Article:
My name is Eric J. Moore, PhD. I am an experienced educator with over a decade of teaching experience from middle school to college (teacher preparation) both in the U.S. and abroad.
My formal education includes a B.S. in English Education from Taylor University, a M.Ed in Inclusive Education from Grand Valley State University, and a PhD in Inclusive Education from the University of Tennessee, Knoxville. I also have earned certificates in Evaluation, Statistics and Measurement as well as Instructional Design.
I am a well known member for the UDL "field," an active member of the UDL-IRN research committee, a contracted collaborator with CAST, and co-leader of a UDL in Higher Education Special Interest Group (SIG).
I specialize in inclusive education in higher ed through applying the framework of Universal Design for Learning. Much more has been written, said, and done in implementing UDL in K-12 education; I am among those who believes that the concepts we've learned for implementing in K-12 do not immediately transfer to higher education, where there are different barriers to surmount compared to K-12.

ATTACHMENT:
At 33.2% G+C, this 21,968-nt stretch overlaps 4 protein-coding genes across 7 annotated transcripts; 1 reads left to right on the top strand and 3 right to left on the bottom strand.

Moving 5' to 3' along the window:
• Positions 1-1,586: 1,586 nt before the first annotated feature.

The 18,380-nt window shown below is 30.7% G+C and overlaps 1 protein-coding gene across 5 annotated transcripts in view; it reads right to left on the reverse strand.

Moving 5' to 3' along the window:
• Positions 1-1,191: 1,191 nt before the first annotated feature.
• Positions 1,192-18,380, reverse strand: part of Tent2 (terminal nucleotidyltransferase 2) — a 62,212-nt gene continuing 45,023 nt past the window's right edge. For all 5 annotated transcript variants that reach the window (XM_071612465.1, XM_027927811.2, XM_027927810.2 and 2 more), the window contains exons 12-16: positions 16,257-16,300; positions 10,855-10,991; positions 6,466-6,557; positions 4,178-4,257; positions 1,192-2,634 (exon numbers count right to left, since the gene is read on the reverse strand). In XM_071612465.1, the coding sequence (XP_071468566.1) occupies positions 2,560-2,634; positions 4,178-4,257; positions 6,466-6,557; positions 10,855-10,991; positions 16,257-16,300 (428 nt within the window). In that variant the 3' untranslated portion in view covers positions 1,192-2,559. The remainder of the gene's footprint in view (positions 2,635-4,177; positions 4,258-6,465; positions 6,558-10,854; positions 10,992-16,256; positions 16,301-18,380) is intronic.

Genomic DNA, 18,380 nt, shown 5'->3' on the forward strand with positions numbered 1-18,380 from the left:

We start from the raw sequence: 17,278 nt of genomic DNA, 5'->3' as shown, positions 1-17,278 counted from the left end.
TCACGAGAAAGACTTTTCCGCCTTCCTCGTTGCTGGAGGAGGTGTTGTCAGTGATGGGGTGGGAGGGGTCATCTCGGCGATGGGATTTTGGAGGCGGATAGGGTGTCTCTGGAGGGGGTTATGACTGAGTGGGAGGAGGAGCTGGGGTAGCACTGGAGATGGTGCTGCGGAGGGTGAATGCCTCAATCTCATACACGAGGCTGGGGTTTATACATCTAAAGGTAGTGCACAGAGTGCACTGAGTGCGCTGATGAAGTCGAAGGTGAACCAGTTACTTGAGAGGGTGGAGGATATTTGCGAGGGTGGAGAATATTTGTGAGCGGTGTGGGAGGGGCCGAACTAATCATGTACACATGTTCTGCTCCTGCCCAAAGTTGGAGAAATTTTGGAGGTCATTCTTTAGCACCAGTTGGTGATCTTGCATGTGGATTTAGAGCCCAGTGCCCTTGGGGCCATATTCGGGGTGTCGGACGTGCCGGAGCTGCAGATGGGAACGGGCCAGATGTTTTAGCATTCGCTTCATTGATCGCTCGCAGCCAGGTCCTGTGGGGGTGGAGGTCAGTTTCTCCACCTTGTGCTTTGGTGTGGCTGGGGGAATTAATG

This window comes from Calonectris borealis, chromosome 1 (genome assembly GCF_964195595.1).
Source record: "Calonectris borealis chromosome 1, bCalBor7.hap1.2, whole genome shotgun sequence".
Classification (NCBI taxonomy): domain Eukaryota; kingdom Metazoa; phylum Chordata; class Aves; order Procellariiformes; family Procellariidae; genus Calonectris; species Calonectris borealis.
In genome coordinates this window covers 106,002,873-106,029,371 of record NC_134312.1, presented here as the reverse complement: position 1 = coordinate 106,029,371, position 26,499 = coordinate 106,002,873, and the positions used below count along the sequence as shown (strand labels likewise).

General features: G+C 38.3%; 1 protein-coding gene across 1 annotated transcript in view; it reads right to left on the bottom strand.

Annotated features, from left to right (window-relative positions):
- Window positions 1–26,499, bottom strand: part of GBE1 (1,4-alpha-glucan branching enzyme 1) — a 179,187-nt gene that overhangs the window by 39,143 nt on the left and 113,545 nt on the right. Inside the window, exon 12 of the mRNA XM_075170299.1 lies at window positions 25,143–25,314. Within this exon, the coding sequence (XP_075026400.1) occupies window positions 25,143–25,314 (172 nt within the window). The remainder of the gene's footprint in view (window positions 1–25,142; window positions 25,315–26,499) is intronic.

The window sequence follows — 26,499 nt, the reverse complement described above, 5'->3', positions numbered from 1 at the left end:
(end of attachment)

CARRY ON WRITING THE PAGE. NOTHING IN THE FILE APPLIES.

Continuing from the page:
For more information about my scholarship, work, and education, please feel free to view my CV.
Since I began as a teacher's aide at a local school for student with significant support needs during high school, my professional teaching journey has taken me from Michigan to Indiana to Indonesia to South Korea and now to my home in Tennessee. I have taught thousands of students from dozens of nationalities across more than a dozen grade levels (including college) in multiple subjects.
This breadth of experience has underscored the variability of humanity as relates to learning. Not only differences across grades and subject areas, but difference among students within each class, and even differences within a student in different settings or conditions.
Such variance is often, implicitly, seen as a challenge to overcome rather than an opportunity to embrace. I founded Innospire as a way to help bring what I have learned as an educator and scholar to bear in supporting others who wish to better include their diverse learners and maximize the quality of teaching and learning in higher education, particularly.
I believe that barriers to learning rarely exist within an individual, but frequently in the environment; that systemic changes that provide flexibility in respect to student variance can efficiently and effectively maximize student learning and satisfaction while simultaneously reducing time burden on faculty.